Additionally, claw back agreements or protective orders dealing with inadvertent productions of privileged materials should be addressed at the 26(f) conference. In almost all cases, the parties should agree to a process by which each side would have the right to identify and request the return of such material without the production resulting in a waiver. This agreement — commonly referred to as a claw back agreement—should always be incorporated into a court Order, either as part of the protective order or through another type of routine court order. The issuance of such an order should always precede any production in the case. Under Federal Rule of Evidence 502, if a court orders this kind of agreement, the order will protect the parties from claims of waiver if, among other things, the disclosure is inadvertent. And, by creating this framework to resolve a potential inadvertent disclosure issue early on, it will inevitably reduce the potential for a dispute.
ESI and Rule 26(a) Disclosures
Rule 26 also imposes certain disclosure obligations on litigants. Specifically, Rule 26(a)(1) requires each litigant to disclose to its opponent various types of information before any formal discovery requests are served in the case. The idea behind this “initial disclosure” is to require parties to be forthcoming with information relevant to the matter and to streamline the discovery process. According to subsection (A)(ii) of the rule, each party must provide a copy — or a description by category and location — of all documents, ESI, and tangible things that the disclosing party has in its possession, custody, or control and may use to support its claims or defenses. Identifying specific custodians and non-custodial sources of ESI (i.e., departmental share drives or database programs) that are expected to be searched for relevant data should also occur at this stage. It is critical to note that if you plan to argue that certain data is not reasonably accessible for production due to the burden and/or expense of restoring/producing that data (i.e., legacy data or backup media), it must be disclosed to your adversary. In fact, Rule 26(b)(2)(B) includes a provision related to “not reasonably accessible” ESI, which anticipates possible cost-shifting under particular circumstances. Under this provision, a party need not produce any ESI from sources that it deems to be not reasonably accessible so long as the party identifies the source with particularity to its opponent. A source can be considered not reasonably accessible on the basis of “undue burden or cost.”*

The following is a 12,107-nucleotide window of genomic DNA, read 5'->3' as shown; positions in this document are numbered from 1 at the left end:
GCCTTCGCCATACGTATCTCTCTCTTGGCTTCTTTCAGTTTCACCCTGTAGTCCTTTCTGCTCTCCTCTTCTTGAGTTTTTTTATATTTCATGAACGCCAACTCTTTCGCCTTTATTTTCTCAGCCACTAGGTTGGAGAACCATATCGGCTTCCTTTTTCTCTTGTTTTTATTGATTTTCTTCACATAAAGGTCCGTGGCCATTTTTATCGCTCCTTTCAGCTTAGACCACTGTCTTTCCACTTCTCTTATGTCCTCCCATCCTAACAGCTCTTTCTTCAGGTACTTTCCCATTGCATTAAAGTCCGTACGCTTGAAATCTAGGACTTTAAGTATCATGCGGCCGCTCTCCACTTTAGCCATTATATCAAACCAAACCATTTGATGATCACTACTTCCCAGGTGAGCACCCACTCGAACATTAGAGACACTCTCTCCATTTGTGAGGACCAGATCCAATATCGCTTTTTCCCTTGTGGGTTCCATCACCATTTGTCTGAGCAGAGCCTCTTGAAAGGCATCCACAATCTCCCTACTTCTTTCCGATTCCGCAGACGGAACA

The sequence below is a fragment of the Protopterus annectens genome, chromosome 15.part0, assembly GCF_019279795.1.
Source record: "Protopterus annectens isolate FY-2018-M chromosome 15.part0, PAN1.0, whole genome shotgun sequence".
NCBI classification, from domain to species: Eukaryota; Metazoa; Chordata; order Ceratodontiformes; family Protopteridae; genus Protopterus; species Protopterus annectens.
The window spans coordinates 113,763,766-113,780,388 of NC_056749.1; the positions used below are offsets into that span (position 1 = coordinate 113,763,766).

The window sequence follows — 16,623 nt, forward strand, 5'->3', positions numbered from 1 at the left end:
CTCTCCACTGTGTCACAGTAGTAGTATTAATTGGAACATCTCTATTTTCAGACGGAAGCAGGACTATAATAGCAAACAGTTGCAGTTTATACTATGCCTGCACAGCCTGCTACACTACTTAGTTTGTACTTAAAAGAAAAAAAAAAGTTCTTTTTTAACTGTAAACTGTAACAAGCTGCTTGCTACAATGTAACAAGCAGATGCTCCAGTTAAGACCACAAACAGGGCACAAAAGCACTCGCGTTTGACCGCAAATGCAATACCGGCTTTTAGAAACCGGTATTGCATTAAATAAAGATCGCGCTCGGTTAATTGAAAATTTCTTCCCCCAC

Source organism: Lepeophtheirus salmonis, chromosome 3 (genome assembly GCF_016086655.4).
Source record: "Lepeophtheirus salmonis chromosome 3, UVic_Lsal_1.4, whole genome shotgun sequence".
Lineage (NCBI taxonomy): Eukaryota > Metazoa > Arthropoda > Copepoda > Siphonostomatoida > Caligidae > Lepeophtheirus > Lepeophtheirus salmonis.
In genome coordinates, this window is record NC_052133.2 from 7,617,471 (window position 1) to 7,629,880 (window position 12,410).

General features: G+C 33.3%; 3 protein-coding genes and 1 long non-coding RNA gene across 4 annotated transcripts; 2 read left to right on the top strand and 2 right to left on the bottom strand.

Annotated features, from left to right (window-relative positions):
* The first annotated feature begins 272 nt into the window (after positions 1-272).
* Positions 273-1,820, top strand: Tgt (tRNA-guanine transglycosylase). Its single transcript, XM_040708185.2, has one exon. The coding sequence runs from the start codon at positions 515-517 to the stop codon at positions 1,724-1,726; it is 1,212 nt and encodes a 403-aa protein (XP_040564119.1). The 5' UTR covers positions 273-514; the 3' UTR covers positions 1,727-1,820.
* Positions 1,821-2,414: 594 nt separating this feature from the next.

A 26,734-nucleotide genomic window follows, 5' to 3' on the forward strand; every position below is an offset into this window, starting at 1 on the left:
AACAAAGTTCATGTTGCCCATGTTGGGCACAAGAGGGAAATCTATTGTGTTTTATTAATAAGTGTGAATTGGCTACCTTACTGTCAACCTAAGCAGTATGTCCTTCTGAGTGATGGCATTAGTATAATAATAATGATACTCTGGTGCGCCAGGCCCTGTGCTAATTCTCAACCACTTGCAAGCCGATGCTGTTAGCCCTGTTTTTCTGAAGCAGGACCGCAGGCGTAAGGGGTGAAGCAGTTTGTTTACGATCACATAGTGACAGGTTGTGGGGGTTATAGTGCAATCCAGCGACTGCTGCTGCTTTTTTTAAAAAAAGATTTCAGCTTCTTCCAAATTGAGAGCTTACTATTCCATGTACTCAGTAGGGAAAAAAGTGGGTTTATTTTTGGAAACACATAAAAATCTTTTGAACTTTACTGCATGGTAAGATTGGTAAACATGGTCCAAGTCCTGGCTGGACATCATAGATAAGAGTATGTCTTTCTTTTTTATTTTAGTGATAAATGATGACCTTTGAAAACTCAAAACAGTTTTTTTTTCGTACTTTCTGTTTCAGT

Notwithstanding the obligations Rule 26 imposes, many lawyers enter a lawsuit (specifically as it relates to ediscovery) without a detailed understanding of their client’s ESI or a specific execution plan in mind. That’s a mistake that often proves to be costly. Educating one’s self as to one’s clients’ ESI will inevitably result in a more efficient process, and may also help reduce discovery disputes and—most importantly—get parties to the litigation’s most relevant information faster.
* Note, however, once the source is identified as “not reasonably accessible,” the requesting party may nevertheless move to compel production from the identified source, but will need to make a showing of “good cause” to require it. If the court determines that good cause has been shown, it may in addition require the requesting party to bear the reasonable costs of production under the proportionality rule.